There is a constant desire for more green space in urban areas. However, growing these green spaces is often easier said than done, as getting this greenery can come at large, often prohibitive costs.
There are a variety of reasons why residents of urban areas like to have green lawns on their properties. For one, they are attractive, and add a calming feeling in the midst of urban sprawl. For this reason, they also add property value to a home, which is important especially for people who see their properties as an investment, or who wish to sell down the road.
However, grass lawns require a lot of water to be kept healthy, which, depending on where you live, can cost you quite a bit of money and also not be the greatest choice for the environment if you’re living in an area where water is scarce. There are frequent caps on water use in drought-ridden parts of North America, like the American Southwest, for example, where grass lawns are not a natural or necessary feature but residential and commercial properties decide to invest in them anyway.
The good news is there is a way to provide some greenery to your property without having to create the financial and environmental impact associated with lawns, and that is to plant trees instead.
Trees provide green while saving water
There are constant concerns in many urban areas about how to allocate water use. A study performed at the University of California Los Angeles revealed that trees use significantly less water than unshaded turfgrass, and that lawns in Los Angeles (which falls in a natural desert area) accounted for 70 percent of the total water used for landscaping—approximately 100 billion gallons a year for watering lawns alone in a rapidly growing area that deals with frequent drought issues.
Grass lawns can provide some natural cooling that allows buildings to rely less on their HVAC units to stay cool from the “urban heat effect” caused by the proliferation of blacktop, concrete and other materials that absorb solar radiation during the day. However, the environmental impact caused by this constant watering of lawns that simply would not exist in nature in the area otherwise has become far too large to continue, especially considering the constant need for water that exists for other applications in the area.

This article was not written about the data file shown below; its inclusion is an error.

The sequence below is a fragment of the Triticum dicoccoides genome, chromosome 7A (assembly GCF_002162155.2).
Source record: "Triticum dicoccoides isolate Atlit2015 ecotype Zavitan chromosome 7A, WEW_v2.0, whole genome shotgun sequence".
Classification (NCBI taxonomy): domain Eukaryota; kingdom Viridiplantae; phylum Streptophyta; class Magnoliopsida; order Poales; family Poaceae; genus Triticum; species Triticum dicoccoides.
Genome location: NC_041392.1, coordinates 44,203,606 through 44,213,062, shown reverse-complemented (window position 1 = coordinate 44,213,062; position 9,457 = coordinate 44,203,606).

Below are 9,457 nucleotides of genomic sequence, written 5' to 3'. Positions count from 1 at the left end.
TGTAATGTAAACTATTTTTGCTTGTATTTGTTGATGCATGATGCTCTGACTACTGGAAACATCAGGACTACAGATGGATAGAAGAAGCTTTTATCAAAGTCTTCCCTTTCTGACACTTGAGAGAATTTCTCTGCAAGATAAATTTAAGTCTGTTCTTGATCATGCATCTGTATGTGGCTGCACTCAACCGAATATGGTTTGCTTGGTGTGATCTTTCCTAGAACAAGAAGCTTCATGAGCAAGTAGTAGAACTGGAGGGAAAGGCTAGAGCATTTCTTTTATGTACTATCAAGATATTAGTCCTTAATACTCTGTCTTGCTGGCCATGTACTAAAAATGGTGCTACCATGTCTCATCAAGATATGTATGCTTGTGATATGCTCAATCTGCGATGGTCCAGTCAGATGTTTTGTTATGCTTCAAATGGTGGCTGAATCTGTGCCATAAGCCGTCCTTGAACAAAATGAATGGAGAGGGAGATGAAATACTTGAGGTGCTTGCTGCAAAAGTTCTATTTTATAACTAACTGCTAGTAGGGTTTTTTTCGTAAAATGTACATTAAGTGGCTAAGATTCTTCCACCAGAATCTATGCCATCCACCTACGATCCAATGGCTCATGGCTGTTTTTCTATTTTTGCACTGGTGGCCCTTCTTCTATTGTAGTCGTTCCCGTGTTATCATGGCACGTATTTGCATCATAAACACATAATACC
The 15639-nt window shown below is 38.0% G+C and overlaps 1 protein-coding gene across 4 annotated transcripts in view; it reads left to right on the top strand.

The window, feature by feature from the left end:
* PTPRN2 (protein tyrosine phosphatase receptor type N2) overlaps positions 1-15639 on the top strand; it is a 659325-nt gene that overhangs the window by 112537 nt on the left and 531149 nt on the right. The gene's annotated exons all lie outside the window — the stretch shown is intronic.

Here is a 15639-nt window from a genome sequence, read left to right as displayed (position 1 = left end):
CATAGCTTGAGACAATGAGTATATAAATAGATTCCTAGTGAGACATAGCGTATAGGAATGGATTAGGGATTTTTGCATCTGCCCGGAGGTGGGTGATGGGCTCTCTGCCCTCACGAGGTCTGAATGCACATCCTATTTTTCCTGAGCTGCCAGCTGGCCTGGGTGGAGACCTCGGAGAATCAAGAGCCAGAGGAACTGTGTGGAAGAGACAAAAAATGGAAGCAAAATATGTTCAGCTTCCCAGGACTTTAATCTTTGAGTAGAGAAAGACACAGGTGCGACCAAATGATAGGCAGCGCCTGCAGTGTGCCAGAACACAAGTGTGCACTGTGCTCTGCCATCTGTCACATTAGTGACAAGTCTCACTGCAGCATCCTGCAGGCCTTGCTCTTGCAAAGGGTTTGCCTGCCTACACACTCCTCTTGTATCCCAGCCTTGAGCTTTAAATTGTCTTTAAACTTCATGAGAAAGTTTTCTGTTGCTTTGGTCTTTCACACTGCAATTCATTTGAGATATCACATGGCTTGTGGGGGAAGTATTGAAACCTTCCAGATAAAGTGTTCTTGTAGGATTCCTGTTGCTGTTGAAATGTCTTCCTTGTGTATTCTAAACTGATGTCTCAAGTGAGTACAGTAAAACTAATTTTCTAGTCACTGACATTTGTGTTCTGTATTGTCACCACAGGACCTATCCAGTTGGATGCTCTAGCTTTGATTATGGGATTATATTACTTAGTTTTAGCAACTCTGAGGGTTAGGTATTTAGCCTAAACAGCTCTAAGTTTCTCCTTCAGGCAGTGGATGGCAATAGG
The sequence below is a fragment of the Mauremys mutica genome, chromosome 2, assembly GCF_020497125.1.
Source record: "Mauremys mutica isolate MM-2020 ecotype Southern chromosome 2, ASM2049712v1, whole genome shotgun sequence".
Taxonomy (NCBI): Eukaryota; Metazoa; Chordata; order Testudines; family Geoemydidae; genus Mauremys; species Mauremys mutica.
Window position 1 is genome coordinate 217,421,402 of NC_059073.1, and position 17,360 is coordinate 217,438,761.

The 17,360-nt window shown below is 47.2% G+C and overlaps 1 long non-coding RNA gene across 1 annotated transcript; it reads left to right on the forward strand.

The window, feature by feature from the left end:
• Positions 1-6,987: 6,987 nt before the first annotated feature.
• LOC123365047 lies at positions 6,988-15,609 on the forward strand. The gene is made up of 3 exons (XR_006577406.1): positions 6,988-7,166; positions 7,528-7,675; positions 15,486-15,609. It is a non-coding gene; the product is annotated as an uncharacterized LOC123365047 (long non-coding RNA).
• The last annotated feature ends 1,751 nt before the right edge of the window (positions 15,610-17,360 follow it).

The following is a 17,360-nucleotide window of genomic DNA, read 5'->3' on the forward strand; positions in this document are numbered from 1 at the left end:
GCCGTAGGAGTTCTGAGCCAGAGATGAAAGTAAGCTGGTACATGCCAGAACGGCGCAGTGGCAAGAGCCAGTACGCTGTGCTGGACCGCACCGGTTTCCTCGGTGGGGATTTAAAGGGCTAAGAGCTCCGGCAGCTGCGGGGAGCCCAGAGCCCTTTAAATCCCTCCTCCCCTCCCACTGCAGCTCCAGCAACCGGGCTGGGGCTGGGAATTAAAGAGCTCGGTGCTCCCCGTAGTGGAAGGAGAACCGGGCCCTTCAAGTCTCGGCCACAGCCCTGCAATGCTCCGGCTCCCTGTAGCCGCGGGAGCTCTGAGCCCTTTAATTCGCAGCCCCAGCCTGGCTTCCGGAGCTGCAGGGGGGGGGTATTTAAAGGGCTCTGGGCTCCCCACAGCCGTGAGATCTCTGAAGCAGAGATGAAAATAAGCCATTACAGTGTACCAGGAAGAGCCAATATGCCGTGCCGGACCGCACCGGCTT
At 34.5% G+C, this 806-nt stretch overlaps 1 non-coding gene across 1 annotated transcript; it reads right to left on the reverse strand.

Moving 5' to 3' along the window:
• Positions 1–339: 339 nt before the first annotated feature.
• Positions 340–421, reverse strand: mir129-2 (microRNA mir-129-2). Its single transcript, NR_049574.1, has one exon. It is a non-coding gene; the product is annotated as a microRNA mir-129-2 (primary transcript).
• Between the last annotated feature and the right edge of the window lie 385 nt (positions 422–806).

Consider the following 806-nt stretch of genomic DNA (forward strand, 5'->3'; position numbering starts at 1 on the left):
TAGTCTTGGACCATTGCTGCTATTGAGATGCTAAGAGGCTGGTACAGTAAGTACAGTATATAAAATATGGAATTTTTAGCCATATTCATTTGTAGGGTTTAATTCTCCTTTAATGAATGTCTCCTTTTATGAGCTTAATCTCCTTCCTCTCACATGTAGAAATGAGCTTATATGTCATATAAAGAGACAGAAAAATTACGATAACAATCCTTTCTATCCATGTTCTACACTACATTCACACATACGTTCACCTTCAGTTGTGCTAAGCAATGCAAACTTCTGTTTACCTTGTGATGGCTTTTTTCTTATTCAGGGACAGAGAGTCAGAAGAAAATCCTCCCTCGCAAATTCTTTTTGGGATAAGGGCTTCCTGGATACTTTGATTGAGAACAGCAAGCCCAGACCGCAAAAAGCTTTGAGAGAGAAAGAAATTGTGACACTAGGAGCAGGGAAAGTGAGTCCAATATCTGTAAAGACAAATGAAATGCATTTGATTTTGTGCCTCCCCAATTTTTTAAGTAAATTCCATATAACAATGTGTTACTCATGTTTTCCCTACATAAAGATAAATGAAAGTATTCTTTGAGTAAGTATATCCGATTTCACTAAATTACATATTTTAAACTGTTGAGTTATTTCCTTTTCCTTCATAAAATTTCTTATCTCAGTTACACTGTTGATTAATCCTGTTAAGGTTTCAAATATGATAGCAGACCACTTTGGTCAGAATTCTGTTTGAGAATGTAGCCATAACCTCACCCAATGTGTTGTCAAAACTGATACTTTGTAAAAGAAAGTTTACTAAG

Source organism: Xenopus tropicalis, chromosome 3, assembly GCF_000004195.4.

Both grass and trees are capable of effectively cooling surfaces. Trees can especially decrease temperatures in the summer and offer more shading for buildings, which promotes greater energy efficiency. Compare this to grass, which provides no shade. Surface shading is generally more effective than the evapotranspiration benefits provided by grass in cooling buildings and blacktop/concrete surfaces.
There are still some challenges associated with using trees—planting trees can be expensive, and it requires a little more planning and consideration to determine the best placement of trees to provide proper shading and maximize their benefits. However, researchers strongly believe trees to be the future of urban green spaces over grass, and new developers are strongly encouraged to investigate their use on their properties. For more information about saving water, contact Soil Advocates at email@example.com or 289-221-0164.